Monday, November 29

European court rejects Google’s appeal over a €2.4 billion fine for violating competition rules

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In a ruling marking a major victory for the European bloc in its dispute with the technology giant, Google lost an appeal Wednesday against a fine of 2.4 billion euros ($ 2.8 billion) imposed by the European Union for abusing its dominance in search engines. But Google can appeal the ruling again if it decides to take the case to the EU’s highest court, the European Court of Justice.

On Wednesday, the European judiciary confirmed a ruling ordering the payment of a company google A fine of 2.4 billion euros ($2.8 billion) was imposed on it by the European Union for abusing its dominance of search engines, in a decision that is a major victory for the European bloc in its dispute with the tech giant.

The ruling by the General Court of Luxembourg confirmed the historic decision made by the European Commission in 2017.

But Google can appeal the ruling again if it decides to take the case to the EU’s highest court, the European Court of Justice.

“Today’s ruling sends a clear message that Google’s conduct was unlawful and provides the necessary legal clarity to the market,” the European Commission said in a statement.

The case centers on Google’s shopping service and is one of three cases against the search engine giant that is currently moving through the EU’s lengthy appeals system.

At the time, it was the largest fine ever imposed by the European Union. But it was later overtaken by a €4.3 billion fine against Google over its Android smartphone operating system.

In its appeal, Google and its parent company, Alphabet, argued that the EU was “erroneous in the substance of the law and the economic facts and data” in the search engine case.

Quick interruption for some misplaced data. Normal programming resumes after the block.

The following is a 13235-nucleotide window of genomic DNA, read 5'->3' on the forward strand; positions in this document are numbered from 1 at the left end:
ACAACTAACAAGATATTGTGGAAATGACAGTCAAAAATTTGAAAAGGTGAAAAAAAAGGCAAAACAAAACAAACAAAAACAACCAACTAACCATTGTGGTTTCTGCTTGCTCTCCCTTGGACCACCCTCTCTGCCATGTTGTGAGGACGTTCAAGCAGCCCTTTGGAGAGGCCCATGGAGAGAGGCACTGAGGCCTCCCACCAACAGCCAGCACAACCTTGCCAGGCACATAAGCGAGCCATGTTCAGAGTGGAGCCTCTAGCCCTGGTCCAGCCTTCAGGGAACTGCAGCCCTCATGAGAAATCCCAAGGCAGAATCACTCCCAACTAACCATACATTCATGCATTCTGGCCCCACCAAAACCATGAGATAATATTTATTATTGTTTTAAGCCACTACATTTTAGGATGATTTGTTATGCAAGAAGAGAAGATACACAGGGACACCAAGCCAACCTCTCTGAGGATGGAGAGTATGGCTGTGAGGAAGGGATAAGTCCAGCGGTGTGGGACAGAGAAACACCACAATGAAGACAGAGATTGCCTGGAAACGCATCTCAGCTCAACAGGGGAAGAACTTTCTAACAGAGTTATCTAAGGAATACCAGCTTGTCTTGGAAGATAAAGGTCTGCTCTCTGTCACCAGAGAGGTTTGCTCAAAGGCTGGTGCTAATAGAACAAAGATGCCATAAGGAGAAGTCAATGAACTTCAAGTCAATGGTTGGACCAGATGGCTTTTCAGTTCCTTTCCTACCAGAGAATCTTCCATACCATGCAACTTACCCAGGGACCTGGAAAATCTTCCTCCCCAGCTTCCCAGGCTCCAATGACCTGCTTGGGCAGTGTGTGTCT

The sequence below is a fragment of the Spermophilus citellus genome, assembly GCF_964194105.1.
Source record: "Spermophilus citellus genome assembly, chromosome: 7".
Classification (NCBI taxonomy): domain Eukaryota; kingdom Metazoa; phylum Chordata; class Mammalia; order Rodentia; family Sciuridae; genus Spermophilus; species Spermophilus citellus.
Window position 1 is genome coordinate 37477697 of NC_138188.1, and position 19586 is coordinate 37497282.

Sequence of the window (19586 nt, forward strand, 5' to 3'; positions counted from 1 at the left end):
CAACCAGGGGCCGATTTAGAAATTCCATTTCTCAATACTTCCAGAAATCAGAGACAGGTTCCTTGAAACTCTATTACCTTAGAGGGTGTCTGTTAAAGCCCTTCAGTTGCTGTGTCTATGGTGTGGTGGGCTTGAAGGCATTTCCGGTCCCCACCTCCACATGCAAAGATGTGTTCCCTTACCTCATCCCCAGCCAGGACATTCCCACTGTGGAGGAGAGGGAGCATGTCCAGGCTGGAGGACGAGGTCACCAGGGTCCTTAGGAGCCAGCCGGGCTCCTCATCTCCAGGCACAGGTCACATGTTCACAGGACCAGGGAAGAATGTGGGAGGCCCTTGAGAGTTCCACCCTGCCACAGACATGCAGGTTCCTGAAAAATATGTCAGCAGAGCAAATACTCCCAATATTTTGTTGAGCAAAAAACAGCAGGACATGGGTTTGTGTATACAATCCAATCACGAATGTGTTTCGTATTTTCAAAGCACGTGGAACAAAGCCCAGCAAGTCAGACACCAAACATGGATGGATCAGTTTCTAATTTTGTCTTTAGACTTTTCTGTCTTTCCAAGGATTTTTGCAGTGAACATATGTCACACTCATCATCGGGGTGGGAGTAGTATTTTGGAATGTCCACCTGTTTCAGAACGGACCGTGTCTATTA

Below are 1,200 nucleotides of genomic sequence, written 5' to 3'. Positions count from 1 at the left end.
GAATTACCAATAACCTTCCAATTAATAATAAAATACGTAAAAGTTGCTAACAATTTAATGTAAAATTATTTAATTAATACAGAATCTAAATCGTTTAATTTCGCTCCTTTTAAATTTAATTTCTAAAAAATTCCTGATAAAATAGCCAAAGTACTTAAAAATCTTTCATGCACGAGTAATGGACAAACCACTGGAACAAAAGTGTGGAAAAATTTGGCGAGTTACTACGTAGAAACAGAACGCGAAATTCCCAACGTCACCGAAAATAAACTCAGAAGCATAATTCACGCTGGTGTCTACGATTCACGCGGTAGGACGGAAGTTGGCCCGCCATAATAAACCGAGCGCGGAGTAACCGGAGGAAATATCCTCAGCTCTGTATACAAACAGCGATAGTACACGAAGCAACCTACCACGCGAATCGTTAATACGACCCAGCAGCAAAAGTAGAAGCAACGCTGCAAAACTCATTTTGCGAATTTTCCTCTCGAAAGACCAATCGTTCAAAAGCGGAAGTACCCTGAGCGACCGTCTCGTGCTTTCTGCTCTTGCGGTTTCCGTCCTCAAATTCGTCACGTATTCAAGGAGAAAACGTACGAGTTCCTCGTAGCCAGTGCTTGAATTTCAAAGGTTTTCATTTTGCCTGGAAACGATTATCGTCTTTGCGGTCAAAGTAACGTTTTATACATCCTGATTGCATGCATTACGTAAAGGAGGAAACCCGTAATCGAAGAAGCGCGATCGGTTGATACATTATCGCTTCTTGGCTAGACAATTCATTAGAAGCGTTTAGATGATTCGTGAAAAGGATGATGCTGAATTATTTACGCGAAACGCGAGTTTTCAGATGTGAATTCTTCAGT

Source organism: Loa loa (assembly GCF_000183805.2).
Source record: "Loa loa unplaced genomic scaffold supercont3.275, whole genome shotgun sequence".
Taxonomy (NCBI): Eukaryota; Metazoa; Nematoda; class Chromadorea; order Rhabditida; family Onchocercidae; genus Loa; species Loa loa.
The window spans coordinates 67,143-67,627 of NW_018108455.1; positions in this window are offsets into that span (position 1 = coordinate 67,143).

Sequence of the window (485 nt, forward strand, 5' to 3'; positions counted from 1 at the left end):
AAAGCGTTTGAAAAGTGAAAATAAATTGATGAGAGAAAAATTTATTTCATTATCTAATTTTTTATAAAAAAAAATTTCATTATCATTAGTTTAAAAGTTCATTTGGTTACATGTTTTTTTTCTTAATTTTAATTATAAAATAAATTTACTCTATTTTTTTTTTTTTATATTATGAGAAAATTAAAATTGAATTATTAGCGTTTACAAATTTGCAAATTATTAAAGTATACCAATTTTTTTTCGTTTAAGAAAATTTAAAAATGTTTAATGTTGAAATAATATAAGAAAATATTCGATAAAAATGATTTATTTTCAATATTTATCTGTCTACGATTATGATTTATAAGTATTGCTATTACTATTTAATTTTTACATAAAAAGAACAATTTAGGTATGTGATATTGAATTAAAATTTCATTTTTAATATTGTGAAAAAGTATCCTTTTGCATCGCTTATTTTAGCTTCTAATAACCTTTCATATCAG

But the court said it had “mostly rejected the lawsuit brought by the two companies, upholding the fine imposed by the Commission.”

By favoring Google Shopping over its competitors in search results and positioning, she said, “Google has moved away from the competition on the basis of advantages.”

She dismissed Google’s argument that major online retailers have their own sites, saying that “these platforms are not in the same market” where users go for comparison shopping.

A Google spokesperson said the company will study the ruling. “This ruling relates to a very specific set of facts, and while we will review them closely, we made changes in 2017 to comply with the European Commission’s decision.”

“Our approach for more than three years has generated billions of clicks for over 700 comparison shopping services,” he said.

As Google suffered a setback in the European Union, the company blocked a separate legal action in Britain on Wednesday as the Supreme Court blocked a $4 billion class action lawsuit accusing it of illegally tracking millions of iPhone users.

Big win for Brussels

The Luxembourg court ruling is a victory for Marguerite Vestager, the EU’s antitrust chief, who rose to prominence in Brussels by abandoning her predecessor’s more conciliatory approach to the US internet giant.

Vestager lost in the same court in a different major case against Apple and Ireland in which her team ordered the iPhone company to pay 13 billion euros plus interest to Irish taxpayers. The European Union has appealed this ruling.

The fine was imposed on Google after a seven-year investigation began after complaints from other price comparison services that saw a sharp drop in traffic compared to Google Shopping.

Experts believe that if the ruling is not overturned in a subsequent appeal, Google’s similar actions on vacation rentals and job ads could be the next target of the EU Commission.

Besides paying the fine, Google was asked to address the issue identified by the EU lawsuit, even with an appeal.

The company has modified the search display to give more prominence to competing shopping complexes, as well as travel and tourism consultancy sites such as TripAdvisor and Yelp.

Insufficient judgment

But many competitors are unhappy with Google’s reforms, which they say do nothing to ensure fair competition in search results.

“What really matters … is to prevent Google from repeating its behavior in the future and to protect European consumers,” said Richard Staples of price comparison site Kelco.

The European Consumer Organization said Google’s “misleading and unfair practices have harmed millions of European consumers by ensuring that competitive comparison shopping services are made virtually invisible”.

“In light of the ruling, we ask the European Commission to ensure that Google does not abuse its control as a search engine by prioritizing its own services in other areas,” said Monique Goines, director-general of the European Consumer Organization.


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